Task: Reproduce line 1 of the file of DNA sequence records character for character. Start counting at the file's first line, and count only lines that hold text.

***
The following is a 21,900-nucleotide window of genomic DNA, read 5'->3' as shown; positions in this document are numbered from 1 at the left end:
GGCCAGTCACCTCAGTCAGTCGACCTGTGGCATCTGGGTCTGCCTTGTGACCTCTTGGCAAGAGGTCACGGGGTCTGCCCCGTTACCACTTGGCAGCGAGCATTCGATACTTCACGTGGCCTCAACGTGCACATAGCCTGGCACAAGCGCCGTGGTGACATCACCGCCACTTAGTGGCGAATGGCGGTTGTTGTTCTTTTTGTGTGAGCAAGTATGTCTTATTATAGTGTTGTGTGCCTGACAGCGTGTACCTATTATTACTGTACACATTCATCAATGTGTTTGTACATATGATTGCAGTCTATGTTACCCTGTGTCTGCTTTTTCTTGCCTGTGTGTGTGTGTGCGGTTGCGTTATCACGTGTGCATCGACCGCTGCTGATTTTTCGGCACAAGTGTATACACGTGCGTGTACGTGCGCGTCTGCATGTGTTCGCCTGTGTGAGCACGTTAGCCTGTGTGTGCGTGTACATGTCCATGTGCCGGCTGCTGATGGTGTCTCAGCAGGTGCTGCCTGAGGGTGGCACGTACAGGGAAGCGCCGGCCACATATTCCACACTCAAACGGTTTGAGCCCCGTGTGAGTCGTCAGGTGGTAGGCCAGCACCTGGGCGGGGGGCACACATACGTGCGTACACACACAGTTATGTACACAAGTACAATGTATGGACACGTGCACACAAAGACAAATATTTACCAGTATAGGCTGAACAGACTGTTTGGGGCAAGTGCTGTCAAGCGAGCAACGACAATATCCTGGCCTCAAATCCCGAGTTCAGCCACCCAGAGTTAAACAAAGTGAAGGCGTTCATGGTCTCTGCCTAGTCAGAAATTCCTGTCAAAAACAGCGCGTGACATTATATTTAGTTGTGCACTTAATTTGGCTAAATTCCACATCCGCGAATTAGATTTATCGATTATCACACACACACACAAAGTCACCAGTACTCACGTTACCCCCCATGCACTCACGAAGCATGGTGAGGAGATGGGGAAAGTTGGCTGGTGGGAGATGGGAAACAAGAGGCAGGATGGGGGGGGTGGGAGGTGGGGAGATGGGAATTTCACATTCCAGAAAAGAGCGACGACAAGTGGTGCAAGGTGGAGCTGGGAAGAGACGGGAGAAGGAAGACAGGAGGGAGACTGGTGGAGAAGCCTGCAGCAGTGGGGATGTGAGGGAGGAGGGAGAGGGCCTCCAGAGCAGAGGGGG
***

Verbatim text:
The following is a 21,900-nucleotide window of genomic DNA, read 5'->3' as shown; positions in this document are numbered from 1 at the left end: